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Category: Ontario Nature (Page 1 of 7)

How you can help turtles cross the road

Credit: James Paterson

Many of us have seen turtles on the road in May and June – they look like dark, round speed bumps or tire pieces. Perhaps you have swerved your car around one, or stopped to help one safely across the road. Why are roads such a major threat to turtle survival and how can you help?

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Toronto’s Hidden Gem: Rouge National Park

Deer in Reesor Wetland, Credit: Jim Robb

Deer in Reesor Wetland, Credit: Jim Robb

The Rouge National Park is the 79.1 km2 of publicly owned land that surrounds the Rouge River. This park is situated in close proximity to 20 percent of Canada’s population and is home to more than 1,700 species of flora and fauna.

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How to grow native plants to help protect pollinators

Credit: Colleen Dempster

Growing native wildflowers from seed is fun and rewarding. It beautifies your backyard in an ecologically-friendly way and can be done for little start-up cost and maintenance! Here are five simple steps you can take to turn your native wildflower seeds into a backyard oasis for yourself and the wildlife that visits.

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Protect the land to protect our water

Humber River; Credit: Gary J Wood CC BY-SA 2.0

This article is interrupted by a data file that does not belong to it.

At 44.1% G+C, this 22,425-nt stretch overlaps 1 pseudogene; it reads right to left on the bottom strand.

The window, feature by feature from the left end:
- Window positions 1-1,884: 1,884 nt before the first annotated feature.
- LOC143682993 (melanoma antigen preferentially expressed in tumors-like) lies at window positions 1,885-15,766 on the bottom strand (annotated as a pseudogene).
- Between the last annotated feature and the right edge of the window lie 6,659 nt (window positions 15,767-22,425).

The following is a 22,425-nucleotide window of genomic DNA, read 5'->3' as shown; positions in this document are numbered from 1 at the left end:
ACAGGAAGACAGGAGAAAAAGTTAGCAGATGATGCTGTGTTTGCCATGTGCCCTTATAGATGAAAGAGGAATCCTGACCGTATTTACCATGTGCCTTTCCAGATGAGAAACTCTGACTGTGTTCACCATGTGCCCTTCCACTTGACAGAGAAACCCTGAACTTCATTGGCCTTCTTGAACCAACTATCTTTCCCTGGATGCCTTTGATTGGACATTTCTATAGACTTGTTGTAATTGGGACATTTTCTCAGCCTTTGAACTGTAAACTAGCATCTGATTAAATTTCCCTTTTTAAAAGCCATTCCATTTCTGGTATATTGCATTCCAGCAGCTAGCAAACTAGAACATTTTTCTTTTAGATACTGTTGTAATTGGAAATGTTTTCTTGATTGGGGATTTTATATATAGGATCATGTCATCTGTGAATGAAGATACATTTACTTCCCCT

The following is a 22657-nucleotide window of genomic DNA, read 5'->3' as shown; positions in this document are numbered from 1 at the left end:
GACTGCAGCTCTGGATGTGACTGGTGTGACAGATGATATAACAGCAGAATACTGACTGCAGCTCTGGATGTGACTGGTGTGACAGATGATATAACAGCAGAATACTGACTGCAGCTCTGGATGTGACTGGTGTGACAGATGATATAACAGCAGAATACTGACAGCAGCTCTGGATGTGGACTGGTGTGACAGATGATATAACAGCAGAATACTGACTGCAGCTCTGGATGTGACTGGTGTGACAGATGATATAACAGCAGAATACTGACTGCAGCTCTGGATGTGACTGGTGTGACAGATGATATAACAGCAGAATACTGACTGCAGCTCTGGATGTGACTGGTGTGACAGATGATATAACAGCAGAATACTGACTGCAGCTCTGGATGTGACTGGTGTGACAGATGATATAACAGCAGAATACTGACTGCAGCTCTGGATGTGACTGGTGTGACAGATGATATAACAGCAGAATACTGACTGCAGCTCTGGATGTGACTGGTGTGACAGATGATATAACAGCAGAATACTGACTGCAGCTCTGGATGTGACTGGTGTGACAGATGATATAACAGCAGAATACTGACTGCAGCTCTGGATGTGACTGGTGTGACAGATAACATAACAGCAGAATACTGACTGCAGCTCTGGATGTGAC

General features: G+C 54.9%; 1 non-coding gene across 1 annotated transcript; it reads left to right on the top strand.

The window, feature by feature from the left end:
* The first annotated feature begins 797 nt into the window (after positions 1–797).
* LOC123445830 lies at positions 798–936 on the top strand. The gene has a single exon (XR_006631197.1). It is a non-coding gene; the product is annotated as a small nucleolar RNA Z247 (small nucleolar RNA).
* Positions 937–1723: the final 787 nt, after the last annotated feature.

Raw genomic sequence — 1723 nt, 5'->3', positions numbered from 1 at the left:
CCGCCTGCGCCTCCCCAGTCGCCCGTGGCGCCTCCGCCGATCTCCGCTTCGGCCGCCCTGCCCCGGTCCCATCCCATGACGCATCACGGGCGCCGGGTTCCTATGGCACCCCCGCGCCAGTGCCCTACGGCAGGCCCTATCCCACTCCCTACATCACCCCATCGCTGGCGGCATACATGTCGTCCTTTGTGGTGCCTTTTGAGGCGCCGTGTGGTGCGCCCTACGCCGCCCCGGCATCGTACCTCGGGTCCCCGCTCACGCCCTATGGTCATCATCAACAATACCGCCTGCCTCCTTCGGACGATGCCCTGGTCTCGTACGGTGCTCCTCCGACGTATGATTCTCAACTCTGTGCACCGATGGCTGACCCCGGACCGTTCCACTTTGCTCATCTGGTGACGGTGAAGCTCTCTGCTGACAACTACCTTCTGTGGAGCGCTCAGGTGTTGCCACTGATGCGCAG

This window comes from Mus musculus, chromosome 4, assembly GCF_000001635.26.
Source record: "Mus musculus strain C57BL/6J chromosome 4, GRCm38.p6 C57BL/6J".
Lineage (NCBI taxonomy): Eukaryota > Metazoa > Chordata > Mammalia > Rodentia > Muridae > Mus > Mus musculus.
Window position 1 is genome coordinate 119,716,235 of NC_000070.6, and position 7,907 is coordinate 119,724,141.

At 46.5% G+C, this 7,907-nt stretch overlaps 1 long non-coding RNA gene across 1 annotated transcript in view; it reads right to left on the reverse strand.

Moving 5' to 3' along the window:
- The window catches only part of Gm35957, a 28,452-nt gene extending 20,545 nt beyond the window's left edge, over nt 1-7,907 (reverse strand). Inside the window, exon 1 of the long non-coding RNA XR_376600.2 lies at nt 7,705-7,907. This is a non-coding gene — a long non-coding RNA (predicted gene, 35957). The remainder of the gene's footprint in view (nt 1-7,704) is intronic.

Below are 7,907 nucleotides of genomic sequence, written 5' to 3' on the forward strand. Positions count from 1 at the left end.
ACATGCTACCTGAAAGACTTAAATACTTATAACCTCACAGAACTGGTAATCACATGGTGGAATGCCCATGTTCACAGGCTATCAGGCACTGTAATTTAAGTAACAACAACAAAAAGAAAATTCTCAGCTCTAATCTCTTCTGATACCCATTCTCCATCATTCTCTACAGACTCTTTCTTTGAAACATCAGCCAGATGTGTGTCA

Humber River; Credit: Gary J. Wood CC BY-SA 2.0

World Water Day offers us a chance to reflect on our connection to water and how we can best protect it. Across the Greater Golden Horseshoe (GGH), expanding urban footprints are threatening lands that filter water, control flooding and recharge aquifers. By guiding development in existing urban centres and protecting natural features, we can protect the source of drinking water for millions of residents. “Grow the Greenbelt to protect vulnerable water supplies” has become a rallying cry for the more than 35,000 Ontarians who wrote to the provincial government demanding greater protection for their water.

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5 things you may not know about forests

Oak trees in High Park

Oak trees in High Park; Credit: Felipe Villegas

I’ve always been enchanted by forests: the delicate understory flowers, the smell of decomposing wood, the sound of leaves blowing in the wind—it’s magical! As a child, I spent hours running in the woods, imagining myself as Disney’s Pocahontas, naming my favourite trees and befriending squirrels and chipmunks. After studying forest conservation, my passion has become an academic interest.

To celebrate the International Day of Forests (March 21, 2017), I’m sharing some of the things I’ve learned about forests, both as a student and as a naturalist:

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